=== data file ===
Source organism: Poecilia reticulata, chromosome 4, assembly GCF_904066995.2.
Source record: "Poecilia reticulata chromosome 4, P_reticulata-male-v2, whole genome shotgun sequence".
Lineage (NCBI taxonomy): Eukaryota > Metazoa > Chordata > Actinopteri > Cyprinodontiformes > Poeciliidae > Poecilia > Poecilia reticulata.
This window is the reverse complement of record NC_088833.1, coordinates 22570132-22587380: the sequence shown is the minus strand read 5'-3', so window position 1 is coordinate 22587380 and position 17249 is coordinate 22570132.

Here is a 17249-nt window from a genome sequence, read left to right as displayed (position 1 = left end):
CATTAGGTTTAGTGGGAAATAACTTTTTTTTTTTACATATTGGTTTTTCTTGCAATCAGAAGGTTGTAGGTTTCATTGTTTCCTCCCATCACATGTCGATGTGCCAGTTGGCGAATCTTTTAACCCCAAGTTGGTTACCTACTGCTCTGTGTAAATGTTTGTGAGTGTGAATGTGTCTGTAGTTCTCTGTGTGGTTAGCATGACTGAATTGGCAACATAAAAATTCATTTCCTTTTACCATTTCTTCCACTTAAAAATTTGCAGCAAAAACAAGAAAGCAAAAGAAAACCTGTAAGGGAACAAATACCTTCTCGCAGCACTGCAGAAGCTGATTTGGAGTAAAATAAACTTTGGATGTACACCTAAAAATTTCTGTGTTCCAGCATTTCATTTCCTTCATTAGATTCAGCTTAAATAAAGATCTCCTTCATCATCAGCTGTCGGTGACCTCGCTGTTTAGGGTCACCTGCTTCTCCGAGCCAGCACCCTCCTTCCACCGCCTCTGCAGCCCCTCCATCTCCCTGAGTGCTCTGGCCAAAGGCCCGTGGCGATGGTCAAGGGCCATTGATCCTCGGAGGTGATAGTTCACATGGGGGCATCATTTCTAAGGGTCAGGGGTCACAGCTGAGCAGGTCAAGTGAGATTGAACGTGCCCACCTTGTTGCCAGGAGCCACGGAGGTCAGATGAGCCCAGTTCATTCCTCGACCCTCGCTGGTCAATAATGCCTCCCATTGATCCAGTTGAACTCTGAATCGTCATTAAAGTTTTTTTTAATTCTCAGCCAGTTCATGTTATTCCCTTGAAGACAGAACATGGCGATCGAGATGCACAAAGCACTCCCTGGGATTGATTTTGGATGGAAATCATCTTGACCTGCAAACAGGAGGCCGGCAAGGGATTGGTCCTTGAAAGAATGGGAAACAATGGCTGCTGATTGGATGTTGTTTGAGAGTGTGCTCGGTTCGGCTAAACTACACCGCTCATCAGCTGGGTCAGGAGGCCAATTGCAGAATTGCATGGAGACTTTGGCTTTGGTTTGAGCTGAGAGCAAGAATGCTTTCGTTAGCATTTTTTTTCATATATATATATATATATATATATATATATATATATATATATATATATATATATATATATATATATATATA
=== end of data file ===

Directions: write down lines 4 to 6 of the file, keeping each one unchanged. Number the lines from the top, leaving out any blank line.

This window is the reverse complement of record NC_088833.1, coordinates 22570132-22587380: the sequence shown is the minus strand read 5'-3', so window position 1 is coordinate 22587380 and position 17249 is coordinate 22570132.

Here is a 17249-nt window from a genome sequence, read left to right as displayed (position 1 = left end):
CATTAGGTTTAGTGGGAAATAACTTTTTTTTTTTACATATTGGTTTTTCTTGCAATCAGAAGGTTGTAGGTTTCATTGTTTCCTCCCATCACATGTCGATGTGCCAGTTGGCGAATCTTTTAACCCCAAGTTGGTTACCTACTGCTCTGTGTAAATGTTTGTGAGTGTGAATGTGTCTGTAGTTCTCTGTGTGGTTAGCATGACTGAATTGGCAACATAAAAATTCATTTCCTTTTACCATTTCTTCCACTTAAAAATTTGCAGCAAAAACAAGAAAGCAAAAGAAAACCTGTAAGGGAACAAATACCTTCTCGCAGCACTGCAGAAGCTGATTTGGAGTAAAATAAACTTTGGATGTACACCTAAAAATTTCTGTGTTCCAGCATTTCATTTCCTTCATTAGATTCAGCTTAAATAAAGATCTCCTTCATCATCAGCTGTCGGTGACCTCGCTGTTTAGGGTCACCTGCTTCTCCGAGCCAGCACCCTCCTTCCACCGCCTCTGCAGCCCCTCCATCTCCCTGAGTGCTCTGGCCAAAGGCCCGTGGCGATGGTCAAGGGCCATTGATCCTCGGAGGTGATAGTTCACATGGGGGCATCATTTCTAAGGGTCAGGGGTCACAGCTGAGCAGGTCAAGTGAGATTGAACGTGCCCACCTTGTTGCCAGGAGCCACGGAGGTCAGATGAGCCCAGTTCATTCCTCGACCCTCGCTGGTCAATAATGCCTCCCATTGATCCAGTTGAACTCTGAATCGTCATTAAAGTTTTTTTTAATTCTCAGCCAGTTCATGTTATTCCCTTGAAGACAGAACATGGCGATCGAGATGCACAAAGCACTCCCTGGGATTGATTTTGGATGGAAATCATCTTGACCTGCAAACAGGAGGCCGGCAAGGGATTGGTCCTTGAAAGAATGGGAAACAATGGCTGCTGATTGGATGTTGTTTGAGAGTGTGCTCGGTTCGGCTAAACTACACCGCTCATCAGCTGGGTCAGGAGGCCAATTGCAGAATTGCATGGAGACTTTGGCTTTGGTTTGAGCTGAGAGCAAGAATGCTTTCGTTAGCATTTTTTTTCATATATATATATATATATATATATATATATATATATATATATATATATATATATATATATATATATATATA